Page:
I've been thinking about race a lot lately anyhow, but reading and finishing The Help has me ruminating on the topic, so just bear with me for the epic length of this post. A lot of this--most of it--is because of my book, which is not nearly as finished or polished or as complex, as of yet, as The Help. And of course, since The Help is set in the American South in the early 1960s, when Jim Crow was still the order of the day, it's a familiar setting to American readers because we all had to learn about it in school. It's part of American history, one that is still definitely very much felt till this day. 

Remember in 2008, when President Obama was running to become President Obama? Remember the outright racism on the part of some pundits, the inappropriate remarks, the dissecting of exactly which race he belongs to more? (since, after all, President Obama's mother was white). Is he black enough? Is he too black? 

Wednesday, August 10, 2011

The Help by Kathryn Stockett

I'm sure you've all heard of this book or the upcoming movie starring Viola Davis, Octavia Spencer and Emma Stone. 

It is about three women living in early 1960s Jackson, Mississsippi: Aibileen, a longtime black maid who has raised seventeen white children; her outspoken friend, Minny, who is just a too opinionated for the comfort of the white ladies of Jackson to employ her as their maid; and Skeeter, a white girl, a recent college grad and aspiring writer, who wants to write about Jackson and its people--but from the perspective of the help.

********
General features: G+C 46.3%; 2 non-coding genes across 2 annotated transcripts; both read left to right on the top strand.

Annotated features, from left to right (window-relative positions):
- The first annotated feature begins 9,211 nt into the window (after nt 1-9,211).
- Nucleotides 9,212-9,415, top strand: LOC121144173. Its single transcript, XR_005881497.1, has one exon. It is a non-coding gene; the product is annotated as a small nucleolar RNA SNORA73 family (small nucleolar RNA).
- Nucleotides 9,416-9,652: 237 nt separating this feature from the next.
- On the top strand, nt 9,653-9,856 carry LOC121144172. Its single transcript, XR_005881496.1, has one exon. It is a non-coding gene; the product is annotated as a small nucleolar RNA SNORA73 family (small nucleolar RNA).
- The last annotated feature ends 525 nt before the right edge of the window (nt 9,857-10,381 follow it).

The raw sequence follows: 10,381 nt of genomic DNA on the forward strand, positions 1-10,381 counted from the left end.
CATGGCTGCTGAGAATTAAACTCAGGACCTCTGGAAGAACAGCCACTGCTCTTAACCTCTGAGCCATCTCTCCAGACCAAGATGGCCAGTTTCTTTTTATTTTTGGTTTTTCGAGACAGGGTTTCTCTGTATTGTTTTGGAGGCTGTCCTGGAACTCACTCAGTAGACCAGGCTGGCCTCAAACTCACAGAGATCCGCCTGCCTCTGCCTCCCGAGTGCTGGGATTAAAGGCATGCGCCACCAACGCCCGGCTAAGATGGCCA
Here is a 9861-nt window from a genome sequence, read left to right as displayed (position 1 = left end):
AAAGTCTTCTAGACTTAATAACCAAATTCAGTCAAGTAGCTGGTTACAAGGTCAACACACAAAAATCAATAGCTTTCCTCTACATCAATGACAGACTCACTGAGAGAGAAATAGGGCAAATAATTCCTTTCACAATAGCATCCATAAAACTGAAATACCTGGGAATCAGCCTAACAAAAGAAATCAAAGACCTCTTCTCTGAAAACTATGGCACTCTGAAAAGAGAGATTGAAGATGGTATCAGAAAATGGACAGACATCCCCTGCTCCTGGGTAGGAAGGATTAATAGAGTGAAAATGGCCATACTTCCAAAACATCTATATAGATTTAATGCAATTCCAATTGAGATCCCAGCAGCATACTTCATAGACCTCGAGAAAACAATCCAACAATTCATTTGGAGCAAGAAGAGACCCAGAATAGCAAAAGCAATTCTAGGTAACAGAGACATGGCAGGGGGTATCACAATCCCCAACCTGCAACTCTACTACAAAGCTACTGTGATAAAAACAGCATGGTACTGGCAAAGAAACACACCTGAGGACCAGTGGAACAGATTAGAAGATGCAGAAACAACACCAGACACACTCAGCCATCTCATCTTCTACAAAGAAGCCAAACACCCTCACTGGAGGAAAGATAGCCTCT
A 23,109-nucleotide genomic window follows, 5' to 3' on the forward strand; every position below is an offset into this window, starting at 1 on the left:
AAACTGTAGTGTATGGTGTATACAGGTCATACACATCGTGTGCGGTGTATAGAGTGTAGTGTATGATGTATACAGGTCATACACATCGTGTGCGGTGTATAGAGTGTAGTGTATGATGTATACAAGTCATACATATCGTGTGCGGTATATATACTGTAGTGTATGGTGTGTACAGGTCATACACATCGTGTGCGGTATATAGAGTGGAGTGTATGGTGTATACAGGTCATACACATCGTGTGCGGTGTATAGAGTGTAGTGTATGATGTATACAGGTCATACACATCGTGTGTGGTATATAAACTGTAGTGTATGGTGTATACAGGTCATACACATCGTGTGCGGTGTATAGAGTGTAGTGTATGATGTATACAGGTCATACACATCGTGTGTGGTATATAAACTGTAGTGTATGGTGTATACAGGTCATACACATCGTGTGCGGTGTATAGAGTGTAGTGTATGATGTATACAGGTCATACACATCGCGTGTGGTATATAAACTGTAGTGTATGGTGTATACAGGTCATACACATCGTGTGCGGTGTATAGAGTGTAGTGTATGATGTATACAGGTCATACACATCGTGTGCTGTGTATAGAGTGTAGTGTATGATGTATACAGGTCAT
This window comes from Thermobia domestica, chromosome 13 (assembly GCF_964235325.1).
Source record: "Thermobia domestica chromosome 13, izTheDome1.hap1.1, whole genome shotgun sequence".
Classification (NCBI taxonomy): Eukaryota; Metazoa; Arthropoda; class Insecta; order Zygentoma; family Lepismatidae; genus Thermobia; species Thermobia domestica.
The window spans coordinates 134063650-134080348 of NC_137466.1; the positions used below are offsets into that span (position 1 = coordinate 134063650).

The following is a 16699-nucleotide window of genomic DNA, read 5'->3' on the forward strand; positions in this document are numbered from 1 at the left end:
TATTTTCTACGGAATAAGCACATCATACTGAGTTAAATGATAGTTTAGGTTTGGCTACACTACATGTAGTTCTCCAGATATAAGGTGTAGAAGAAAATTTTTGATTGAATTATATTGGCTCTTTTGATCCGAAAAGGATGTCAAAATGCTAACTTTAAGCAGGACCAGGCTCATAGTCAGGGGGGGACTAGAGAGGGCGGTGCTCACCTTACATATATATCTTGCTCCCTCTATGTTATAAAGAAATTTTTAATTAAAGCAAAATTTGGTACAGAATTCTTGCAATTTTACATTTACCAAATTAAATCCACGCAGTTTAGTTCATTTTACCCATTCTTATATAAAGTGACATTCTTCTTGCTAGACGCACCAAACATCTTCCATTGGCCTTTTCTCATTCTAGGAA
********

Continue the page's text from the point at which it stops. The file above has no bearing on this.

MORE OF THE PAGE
I've only just gotten up to the part where Skeeter begins her project by interviewing Aibileen and Minny, but with three different narrators and a beautifully written and detailed narrative--you can literally read the different voices these women have--it's a surprisingly gripping read. Kind of reminds me of The Secret Life of Bees a little bit, but the similarities are really just that it's Southern, the '60s, and about relations between white and black people. 

Entertainment Weekly had a cover story last week on the film, the book, and the reaction to both, since the author is a white woman who grew up in Mississippi and was raised largely by an African-American maid. 

I knew the book was selling a lot, that it was very popular, but I don't often read a lot of more recent fiction and in particular, I don't necessarily read a lot of popular fiction. It's not a literary snobbery thing, only that there is only so much time to read--time that I could be spending writing, of course. 

But reading is important, too. It lets me get of my head and jump into someone else's for a while and see how much more I can improve, how much more in depth I can become. 

Any of you read The Help yet?

Edited to add: I finished it. Loved it. Cried at a few parts. 

Tuesday, August 9, 2011

Meet Mr. Tops

Ladies, gents, followers, lurkers and dinosaurs---

I give you, Mr. Tops--the traveling triceratops.